protect? gen. robinson: i don't consider it a problem. i just considered we should understand that. i just retired and my husband and i moved into a neighborhood that has no military. we're in a place that we've never lived before. i stumble upon things and we live near a military base, but we're further away from it. what i realizes, when you tell somebody you're in the military -- and between my husband and i, we have 73 years of service -- when you tell somebody, the first thing they say is thank you for your service. and then they ask what you did. what i realized is that percentage is small, but i think that in the big scheme of things, people are grateful for what the military does for this nation. i will tell you this. i've had the privilege the last year and a half to speak to a
few civilian corporations and their leadership venues, and i always start out with, for 37 years, i supported the constitution of the united states. people sit there for a minute. it's not that it doesn't resonate with them. they just haven't seen somebody stand up and do that. then i talk whatever i'm going to talk, and then i tell them i was honored to serve for 37 years to defend the united states, to do what i did, so that they could do what they do because our nation needs them to do what they do. and so to me, all we have to do is continue to talk about it and not be shy. but the other thing i've been really mesmerized by, michael, towns embraceand our warriors that are coming home. and to me, that's awesome.
i watch people be so proud, went to new hampshire this fall -- david and i did -- and i did a veterans day event. thatt was amazing to watch little town in new hampshire embrace all those veterans and say thank you to them. so i think there's obviously pockets. just understand it. and to me, do outreach that you can, and just do what you do because the nation needs us to do that. michael: thank you. that's a great answer. if i could ask you about china, i want to go back to your next-to-last job in the military. and of course, we talk a lot about the south china sea and naval operations and boats, but you also had to think about
airspace and what china was doing by way of trying to keep people out of certain air defense identification zone issues, trying to declare these spaces where any other country would have to other china, sort of indirectly asked permission to use international airspace. how do you see the overall situation? is it getting worse? do you think we stabilize the situation and china is not going to encroach further? do you think we're on a potentially delicate place where things could get worse? what did you have to do to contend with this challenge? you robinson: i'll tell about my experience and a couple things about where we are now. i took command in hawaii and admiral locke clear was the commander -- locklear was the commander. he presided over the change of command. he said thiseech,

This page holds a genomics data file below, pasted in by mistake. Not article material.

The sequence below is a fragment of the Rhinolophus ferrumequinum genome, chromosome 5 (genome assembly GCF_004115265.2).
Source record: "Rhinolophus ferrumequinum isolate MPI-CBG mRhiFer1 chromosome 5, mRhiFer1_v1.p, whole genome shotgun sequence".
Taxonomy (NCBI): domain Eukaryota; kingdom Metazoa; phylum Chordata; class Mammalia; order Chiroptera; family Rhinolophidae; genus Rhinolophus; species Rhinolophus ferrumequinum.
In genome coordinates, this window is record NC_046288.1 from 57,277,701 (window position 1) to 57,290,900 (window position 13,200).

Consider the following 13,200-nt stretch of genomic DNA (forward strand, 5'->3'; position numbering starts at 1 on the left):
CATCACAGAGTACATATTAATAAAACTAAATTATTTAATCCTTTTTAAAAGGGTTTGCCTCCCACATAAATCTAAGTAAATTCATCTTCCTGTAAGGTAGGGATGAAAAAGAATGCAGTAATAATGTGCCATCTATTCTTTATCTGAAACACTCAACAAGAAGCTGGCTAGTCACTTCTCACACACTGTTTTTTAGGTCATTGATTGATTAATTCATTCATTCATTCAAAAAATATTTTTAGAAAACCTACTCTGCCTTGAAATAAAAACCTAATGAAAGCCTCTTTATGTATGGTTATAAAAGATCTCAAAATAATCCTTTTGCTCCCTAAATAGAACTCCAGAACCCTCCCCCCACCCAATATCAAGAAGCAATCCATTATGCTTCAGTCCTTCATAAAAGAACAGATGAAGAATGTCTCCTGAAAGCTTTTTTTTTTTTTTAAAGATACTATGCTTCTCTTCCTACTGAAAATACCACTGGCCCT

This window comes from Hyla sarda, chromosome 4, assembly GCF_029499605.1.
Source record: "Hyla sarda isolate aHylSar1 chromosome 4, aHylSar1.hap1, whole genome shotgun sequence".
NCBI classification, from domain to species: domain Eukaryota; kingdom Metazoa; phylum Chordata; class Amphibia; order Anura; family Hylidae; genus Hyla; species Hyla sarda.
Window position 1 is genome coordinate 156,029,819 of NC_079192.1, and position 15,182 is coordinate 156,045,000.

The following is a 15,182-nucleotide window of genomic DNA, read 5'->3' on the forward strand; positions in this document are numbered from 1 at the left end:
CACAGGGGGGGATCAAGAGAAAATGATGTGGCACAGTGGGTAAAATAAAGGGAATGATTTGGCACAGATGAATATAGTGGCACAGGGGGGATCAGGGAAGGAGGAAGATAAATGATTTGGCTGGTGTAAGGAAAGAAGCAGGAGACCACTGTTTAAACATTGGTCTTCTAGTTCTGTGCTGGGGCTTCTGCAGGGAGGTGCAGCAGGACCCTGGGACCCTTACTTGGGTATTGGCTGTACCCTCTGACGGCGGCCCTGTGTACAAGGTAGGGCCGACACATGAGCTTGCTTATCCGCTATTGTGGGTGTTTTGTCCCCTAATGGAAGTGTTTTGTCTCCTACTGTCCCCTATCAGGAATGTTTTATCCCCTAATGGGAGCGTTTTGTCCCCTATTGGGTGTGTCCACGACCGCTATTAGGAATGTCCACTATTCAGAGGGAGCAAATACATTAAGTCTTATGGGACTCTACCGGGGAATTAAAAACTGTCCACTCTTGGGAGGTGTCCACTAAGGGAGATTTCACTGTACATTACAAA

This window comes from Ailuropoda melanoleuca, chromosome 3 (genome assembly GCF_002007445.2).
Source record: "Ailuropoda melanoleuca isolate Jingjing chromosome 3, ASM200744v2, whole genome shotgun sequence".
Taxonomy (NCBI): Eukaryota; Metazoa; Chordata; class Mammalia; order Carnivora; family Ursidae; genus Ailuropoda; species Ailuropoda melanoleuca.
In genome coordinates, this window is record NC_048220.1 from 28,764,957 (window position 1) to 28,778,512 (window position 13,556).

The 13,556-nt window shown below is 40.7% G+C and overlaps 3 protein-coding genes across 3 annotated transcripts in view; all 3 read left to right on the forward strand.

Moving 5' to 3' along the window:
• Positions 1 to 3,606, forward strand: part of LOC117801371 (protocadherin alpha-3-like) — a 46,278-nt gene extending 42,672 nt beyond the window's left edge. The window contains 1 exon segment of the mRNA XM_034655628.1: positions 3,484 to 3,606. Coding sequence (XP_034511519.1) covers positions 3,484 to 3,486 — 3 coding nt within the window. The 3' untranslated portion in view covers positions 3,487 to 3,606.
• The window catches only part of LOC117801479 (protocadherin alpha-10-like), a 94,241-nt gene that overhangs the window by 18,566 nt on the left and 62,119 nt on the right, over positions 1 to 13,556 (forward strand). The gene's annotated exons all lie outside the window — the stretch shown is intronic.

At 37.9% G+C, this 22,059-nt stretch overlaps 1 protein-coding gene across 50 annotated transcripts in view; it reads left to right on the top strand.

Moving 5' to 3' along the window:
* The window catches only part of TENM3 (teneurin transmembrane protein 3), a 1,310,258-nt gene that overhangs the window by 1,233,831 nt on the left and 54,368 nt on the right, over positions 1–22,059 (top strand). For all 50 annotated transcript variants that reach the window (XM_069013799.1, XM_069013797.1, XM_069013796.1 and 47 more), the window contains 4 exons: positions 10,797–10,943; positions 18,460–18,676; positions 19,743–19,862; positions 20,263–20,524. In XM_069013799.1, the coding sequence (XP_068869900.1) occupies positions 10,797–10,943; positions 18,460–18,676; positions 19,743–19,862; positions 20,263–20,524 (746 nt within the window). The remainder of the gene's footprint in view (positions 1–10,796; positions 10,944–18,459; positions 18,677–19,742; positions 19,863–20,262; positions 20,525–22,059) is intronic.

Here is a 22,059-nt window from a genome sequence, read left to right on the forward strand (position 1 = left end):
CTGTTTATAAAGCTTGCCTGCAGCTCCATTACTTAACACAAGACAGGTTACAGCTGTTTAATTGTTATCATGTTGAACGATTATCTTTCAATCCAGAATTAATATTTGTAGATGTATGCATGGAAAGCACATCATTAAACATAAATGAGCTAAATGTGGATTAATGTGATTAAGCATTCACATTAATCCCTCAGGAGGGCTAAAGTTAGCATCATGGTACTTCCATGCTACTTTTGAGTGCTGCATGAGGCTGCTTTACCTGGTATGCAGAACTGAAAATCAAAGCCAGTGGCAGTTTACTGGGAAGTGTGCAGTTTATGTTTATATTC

is a huge area of response ability. 52% of the vote is in that area. of that 52% is water. but 100% of that is air. and i remind everybody of that. and i always quote admiral locke clear -- locklear. i didn't say that. he said that. first of all, logistically, to move things around the area is very difficult. it's a long ways. just to get of hawaii to go anywhere, it takes you six hours. if you want to go to the west coast or to guam, it's nine hours or so to go to japan. concern, the way i thought about it, was very small. if you think about the
relationship between china, russia, north and south korea, and japan, it's small. but moving stuff around is difficult. one of the things i had to deal with his folks flying. we would fly around all of that stuff just as the ships did their freedom of navigation. do making sure we didn't anything silly or get inside of places that we shouldn't go. i mentioned before and that with the chinese air chief and one of the things he talked about all our surveillance were in places they shouldn't be . they are in international waters. it's ok for them to be there. one of the things we worked on really hard was how do you act in international airspace when you're going to intercept somebody? who does what? i had a whole bunch of folks
working with the chinese, as well as people at the pentagon, and we worked our way through that. i think that was very helpful. i think the thing, as i watched beinge, i watched china defensive in nature, worrying about the mainland, versus continuing to move out and do more stuff further out and then begin joint operations. i know they continued to work on some of that stuff. they continued to defend some of those islands. it was difficult to watch. the thing we have to think about, they're in this for the long game. we need to understand that, that this is something that they're just going to continue to work on over and over again. michael: does your gut tell you we can work it out with china? if we are smart and resolute and